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Automation & Orchestration DevOps
9 minute read

Why the Application Programming Interface (API) Is At the Core of Digital Transformation

Digital modernization is the integration of technology into all areas of a business, fundamentally changing how you operate and deliver value to customers. This article will summarize some of the technological and cultural changes required for organizations to continually challenge the status quo, experiment and get comfortable with failure through automation.

In This Article

There is no doubt that the cloud has brought forth one of the most significant platform shifts in the history of computing. To date, this transformation had impacted hundreds of billions of dollars in IT spend and is projected to grow with an additional annual spend of 100 billion moving forward. It is safe to say we are in the early innings of this paradigm. This shift has been driven by a powerful value proposition of immediately available infrastructure needed for business to scale. We all understand this, but how do we realize its maximum potential? Let’s take a look and embark on a journey called modernization. 

As IT organizations continue to evolve, they have come to realize there are two sides to the same coin. Are they neglecting to look at optimization of applications to allow for on-demand infrastructure to better consume cloud computing managed services? This is a very counterintuitive assumption in the industry given prevailing narratives around cloud vs. on-prem data centers. However, it’s clear that when you factor in the impact to perceived value in addition to near-term savings, companies that continue to scale service offerings can and should justify the costs necessary to help keep cloud operating expenses low for the long haul. 

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The approach to creating value is nine-tenths of the law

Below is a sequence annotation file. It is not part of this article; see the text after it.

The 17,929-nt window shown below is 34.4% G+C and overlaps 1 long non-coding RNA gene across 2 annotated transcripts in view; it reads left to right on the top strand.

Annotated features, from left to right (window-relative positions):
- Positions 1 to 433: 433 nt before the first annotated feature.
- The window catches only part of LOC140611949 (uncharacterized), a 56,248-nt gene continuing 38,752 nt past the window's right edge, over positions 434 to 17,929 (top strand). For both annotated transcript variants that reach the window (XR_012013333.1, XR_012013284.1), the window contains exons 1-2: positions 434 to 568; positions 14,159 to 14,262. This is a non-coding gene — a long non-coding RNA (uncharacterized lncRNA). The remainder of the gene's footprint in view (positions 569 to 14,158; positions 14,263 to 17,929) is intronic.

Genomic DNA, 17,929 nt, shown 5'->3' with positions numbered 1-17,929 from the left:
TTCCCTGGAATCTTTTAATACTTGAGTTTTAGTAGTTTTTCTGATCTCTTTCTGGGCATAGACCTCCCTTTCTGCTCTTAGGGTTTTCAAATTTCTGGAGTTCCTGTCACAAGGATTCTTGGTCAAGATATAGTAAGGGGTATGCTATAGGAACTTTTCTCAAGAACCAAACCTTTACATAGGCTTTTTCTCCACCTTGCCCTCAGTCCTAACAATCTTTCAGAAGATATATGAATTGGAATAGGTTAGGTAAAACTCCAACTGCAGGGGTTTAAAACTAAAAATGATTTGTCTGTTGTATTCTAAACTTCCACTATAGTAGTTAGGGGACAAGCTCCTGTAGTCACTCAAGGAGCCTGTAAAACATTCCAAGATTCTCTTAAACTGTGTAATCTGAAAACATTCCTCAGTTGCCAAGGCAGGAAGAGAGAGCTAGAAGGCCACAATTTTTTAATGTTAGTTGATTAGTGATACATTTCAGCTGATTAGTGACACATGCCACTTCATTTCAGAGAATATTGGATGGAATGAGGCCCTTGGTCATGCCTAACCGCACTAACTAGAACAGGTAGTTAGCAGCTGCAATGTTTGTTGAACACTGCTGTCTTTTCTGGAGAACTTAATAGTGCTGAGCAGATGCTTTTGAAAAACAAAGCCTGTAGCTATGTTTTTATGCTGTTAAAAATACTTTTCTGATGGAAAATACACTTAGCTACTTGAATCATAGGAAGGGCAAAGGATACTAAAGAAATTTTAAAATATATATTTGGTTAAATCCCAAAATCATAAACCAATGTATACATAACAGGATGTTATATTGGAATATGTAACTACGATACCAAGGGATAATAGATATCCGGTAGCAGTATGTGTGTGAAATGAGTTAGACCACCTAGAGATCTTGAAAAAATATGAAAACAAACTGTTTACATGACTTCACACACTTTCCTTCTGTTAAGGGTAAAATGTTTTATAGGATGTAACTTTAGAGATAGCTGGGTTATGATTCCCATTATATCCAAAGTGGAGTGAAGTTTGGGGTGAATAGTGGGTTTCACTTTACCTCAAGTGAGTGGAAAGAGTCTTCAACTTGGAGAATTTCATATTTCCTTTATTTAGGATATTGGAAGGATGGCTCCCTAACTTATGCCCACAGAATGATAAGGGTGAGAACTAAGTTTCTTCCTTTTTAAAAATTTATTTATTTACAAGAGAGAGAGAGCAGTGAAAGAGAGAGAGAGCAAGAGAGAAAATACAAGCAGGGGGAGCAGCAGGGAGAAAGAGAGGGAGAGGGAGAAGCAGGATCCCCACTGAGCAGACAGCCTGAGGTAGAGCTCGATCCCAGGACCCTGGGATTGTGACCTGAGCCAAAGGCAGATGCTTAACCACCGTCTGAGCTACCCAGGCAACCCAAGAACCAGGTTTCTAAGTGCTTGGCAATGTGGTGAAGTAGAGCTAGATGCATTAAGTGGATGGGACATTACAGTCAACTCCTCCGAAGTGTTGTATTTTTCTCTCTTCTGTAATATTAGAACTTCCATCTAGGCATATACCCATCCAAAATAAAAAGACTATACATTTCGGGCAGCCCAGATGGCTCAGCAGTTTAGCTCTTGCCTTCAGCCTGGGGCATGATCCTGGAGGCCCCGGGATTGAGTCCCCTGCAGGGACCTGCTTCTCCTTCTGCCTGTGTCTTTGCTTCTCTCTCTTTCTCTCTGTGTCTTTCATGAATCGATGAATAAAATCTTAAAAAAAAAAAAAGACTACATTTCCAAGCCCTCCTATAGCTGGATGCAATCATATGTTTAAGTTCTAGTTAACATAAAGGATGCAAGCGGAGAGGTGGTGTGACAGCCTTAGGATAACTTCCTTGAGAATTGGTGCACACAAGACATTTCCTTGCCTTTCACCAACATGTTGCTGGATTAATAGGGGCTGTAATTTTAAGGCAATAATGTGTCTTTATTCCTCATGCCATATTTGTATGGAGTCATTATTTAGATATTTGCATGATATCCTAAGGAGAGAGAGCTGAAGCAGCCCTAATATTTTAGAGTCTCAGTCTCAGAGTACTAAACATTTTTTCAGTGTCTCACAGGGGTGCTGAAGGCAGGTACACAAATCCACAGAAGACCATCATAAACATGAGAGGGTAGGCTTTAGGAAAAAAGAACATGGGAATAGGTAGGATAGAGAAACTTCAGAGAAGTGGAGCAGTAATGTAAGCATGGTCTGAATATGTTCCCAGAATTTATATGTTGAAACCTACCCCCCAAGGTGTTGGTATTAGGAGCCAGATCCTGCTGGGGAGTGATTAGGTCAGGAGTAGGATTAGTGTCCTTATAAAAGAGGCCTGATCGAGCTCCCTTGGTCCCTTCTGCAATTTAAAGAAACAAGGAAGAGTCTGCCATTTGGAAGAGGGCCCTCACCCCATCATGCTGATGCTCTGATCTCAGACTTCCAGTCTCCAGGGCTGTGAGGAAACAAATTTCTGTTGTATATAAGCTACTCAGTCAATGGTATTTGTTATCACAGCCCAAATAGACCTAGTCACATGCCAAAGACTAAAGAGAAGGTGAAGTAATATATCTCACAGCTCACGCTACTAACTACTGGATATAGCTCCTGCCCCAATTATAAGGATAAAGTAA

Every company in the world already has valuable data and functionality housed within its systems. Capitalizing on this value, however, means liberating it from silos and making it interoperable and reusable in different contexts — including by combining it with assets from partners and other third parties to promote innovation. One of the bearers to entry is the elevated levels of privacy concerns. As part of an ongoing strategy, organizations ask that services fluidly integrate with retailers’ apps, just as retailers want their customers to have easy in-app access and preferred service choices, but not at the cost of losing their security posture. 

The application programming interface has been elevated from a development component to a business model driver. Organizations are beginning to see the power of sharing and reuse of core assets that can be monetized through modular container-based services that align with the business need. This will result in extending the reach of existing service offerings to unlock new revenue streams. By extending selective services to outside partners and developers, APIs open even more opportunities, letting a business focus on maximizing its strengths while relying on other ecosystem participants for complementary technologies and to fill competitive or go-to-market gaps.